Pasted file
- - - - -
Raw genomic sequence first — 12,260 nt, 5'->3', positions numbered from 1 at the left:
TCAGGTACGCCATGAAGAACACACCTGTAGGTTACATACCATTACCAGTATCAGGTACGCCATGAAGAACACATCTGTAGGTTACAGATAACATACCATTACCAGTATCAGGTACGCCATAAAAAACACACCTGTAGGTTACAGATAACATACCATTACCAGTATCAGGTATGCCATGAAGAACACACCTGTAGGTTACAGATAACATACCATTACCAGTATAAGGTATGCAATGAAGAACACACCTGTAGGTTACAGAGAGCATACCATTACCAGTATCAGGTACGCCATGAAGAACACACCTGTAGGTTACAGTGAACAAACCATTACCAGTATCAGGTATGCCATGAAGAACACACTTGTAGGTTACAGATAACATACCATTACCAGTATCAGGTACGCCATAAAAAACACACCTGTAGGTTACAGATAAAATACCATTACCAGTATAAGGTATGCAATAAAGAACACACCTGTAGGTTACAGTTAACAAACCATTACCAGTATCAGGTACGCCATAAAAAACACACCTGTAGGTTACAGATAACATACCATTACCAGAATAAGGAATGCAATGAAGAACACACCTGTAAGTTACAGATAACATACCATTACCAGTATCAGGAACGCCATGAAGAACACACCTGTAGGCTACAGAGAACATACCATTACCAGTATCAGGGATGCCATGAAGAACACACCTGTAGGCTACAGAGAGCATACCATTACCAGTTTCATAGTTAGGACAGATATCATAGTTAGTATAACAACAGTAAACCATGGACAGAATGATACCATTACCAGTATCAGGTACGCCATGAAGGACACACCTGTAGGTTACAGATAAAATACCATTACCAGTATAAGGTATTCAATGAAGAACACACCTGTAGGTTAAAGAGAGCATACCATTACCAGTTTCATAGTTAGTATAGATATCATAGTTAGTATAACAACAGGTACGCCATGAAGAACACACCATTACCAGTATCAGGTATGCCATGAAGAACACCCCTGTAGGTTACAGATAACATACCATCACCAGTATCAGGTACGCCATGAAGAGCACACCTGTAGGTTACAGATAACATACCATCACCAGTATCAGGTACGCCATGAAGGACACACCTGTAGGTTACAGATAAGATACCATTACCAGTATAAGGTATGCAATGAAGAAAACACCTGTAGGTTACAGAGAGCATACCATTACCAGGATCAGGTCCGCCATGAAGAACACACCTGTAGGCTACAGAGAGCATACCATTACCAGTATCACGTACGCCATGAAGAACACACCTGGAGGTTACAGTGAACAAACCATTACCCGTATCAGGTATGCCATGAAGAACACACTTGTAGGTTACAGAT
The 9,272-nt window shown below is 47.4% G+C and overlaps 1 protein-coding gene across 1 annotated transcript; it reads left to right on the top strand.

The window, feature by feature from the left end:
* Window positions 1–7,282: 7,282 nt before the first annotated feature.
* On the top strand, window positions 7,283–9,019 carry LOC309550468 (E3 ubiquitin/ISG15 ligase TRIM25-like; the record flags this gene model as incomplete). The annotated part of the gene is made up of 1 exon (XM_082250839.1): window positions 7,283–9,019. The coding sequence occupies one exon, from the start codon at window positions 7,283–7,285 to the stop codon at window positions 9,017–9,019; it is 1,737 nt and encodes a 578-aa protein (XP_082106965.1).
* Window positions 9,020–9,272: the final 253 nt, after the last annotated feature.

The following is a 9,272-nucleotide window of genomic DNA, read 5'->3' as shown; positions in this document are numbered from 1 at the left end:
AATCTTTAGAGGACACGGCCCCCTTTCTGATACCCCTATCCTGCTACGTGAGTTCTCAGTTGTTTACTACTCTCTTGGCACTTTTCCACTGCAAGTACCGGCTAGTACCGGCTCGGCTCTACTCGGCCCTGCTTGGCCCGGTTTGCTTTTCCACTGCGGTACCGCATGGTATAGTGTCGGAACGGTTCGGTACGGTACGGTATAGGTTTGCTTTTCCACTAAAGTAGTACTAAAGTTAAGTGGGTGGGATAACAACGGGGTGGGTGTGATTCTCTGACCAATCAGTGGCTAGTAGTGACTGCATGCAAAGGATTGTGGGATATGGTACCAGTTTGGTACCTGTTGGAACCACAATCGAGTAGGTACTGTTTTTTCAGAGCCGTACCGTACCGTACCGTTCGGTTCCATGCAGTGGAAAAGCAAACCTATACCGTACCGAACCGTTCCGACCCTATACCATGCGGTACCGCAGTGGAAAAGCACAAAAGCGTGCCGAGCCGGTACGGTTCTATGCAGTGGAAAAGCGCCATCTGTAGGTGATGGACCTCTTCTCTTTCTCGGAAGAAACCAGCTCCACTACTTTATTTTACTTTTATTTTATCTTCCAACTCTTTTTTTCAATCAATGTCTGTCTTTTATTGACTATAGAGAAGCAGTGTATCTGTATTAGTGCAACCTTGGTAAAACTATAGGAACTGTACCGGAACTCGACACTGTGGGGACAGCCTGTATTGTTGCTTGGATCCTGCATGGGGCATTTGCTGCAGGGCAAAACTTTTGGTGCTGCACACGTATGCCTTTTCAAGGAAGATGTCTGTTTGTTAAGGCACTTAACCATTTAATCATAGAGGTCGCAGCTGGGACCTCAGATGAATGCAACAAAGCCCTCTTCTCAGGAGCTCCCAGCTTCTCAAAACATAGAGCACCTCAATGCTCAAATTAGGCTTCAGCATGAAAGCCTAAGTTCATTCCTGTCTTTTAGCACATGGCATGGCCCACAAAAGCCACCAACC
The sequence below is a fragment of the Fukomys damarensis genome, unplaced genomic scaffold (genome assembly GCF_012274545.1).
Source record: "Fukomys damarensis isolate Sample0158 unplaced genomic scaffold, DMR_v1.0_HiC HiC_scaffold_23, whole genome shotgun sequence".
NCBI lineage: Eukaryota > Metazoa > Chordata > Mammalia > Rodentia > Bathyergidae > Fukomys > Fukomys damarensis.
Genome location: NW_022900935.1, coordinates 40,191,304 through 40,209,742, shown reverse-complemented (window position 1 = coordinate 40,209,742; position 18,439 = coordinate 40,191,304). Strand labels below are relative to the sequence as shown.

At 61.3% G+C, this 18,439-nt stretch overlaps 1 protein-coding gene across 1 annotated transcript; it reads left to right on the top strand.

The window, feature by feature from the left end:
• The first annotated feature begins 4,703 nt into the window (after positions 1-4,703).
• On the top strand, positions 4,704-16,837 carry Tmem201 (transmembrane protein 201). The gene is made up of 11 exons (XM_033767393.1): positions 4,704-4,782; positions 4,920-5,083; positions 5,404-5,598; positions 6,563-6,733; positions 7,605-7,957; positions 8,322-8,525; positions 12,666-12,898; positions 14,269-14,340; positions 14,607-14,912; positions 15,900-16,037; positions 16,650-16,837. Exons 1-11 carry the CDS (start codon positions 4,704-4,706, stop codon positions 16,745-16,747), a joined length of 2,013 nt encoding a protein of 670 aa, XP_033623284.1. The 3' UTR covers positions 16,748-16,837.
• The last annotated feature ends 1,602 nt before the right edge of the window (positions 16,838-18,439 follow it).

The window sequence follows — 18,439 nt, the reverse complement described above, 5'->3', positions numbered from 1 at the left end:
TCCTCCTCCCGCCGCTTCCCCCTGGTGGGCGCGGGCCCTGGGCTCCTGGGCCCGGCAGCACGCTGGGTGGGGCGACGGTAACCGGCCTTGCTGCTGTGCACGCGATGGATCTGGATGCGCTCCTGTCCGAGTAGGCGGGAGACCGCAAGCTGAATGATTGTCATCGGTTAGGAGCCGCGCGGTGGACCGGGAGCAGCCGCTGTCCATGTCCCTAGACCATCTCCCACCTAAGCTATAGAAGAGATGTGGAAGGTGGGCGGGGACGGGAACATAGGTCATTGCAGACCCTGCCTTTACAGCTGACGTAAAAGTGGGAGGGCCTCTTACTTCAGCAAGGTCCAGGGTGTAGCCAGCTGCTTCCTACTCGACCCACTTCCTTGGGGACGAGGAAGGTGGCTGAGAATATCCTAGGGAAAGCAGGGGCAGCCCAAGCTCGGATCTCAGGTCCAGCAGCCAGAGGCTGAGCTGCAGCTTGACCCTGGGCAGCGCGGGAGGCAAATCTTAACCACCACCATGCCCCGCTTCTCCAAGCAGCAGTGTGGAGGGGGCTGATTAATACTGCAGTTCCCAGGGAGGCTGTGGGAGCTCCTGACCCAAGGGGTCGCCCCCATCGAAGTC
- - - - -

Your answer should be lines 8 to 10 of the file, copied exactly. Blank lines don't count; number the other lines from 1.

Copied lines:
The following is a 9,272-nucleotide window of genomic DNA, read 5'->3' as shown; positions in this document are numbered from 1 at the left end:
AATCTTTAGAGGACACGGCCCCCTTTCTGATACCCCTATCCTGCTACGTGAGTTCTCAGTTGTTTACTACTCTCTTGGCACTTTTCCACTGCAAGTACCGGCTAGTACCGGCTCGGCTCTACTCGGCCCTGCTTGGCCCGGTTTGCTTTTCCACTGCGGTACCGCATGGTATAGTGTCGGAACGGTTCGGTACGGTACGGTATAGGTTTGCTTTTCCACTAAAGTAGTACTAAAGTTAAGTGGGTGGGATAACAACGGGGTGGGTGTGATTCTCTGACCAATCAGTGGCTAGTAGTGACTGCATGCAAAGGATTGTGGGATATGGTACCAGTTTGGTACCTGTTGGAACCACAATCGAGTAGGTACTGTTTTTTCAGAGCCGTACCGTACCGTACCGTTCGGTTCCATGCAGTGGAAAAGCAAACCTATACCGTACCGAACCGTTCCGACCCTATACCATGCGGTACCGCAGTGGAAAAGCACAAAAGCGTGCCGAGCCGGTACGGTTCTATGCAGTGGAAAAGCGCCATCTGTAGGTGATGGACCTCTTCTCTTTCTCGGAAGAAACCAGCTCCACTACTTTATTTTACTTTTATTTTATCTTCCAACTCTTTTTTTCAATCAATGTCTGTCTTTTATTGACTATAGAGAAGCAGTGTATCTGTATTAGTGCAACCTTGGTAAAACTATAGGAACTGTACCGGAACTCGACACTGTGGGGACAGCCTGTATTGTTGCTTGGATCCTGCATGGGGCATTTGCTGCAGGGCAAAACTTTTGGTGCTGCACACGTATGCCTTTTCAAGGAAGATGTCTGTTTGTTAAGGCACTTAACCATTTAATCATAGAGGTCGCAGCTGGGACCTCAGATGAATGCAACAAAGCCCTCTTCTCAGGAGCTCCCAGCTTCTCAAAACATAGAGCACCTCAATGCTCAAATTAGGCTTCAGCATGAAAGCCTAAGTTCATTCCTGTCTTTTAGCACATGGCATGGCCCACAAAAGCCACCAACC
The sequence below is a fragment of the Fukomys damarensis genome, unplaced genomic scaffold (genome assembly GCF_012274545.1).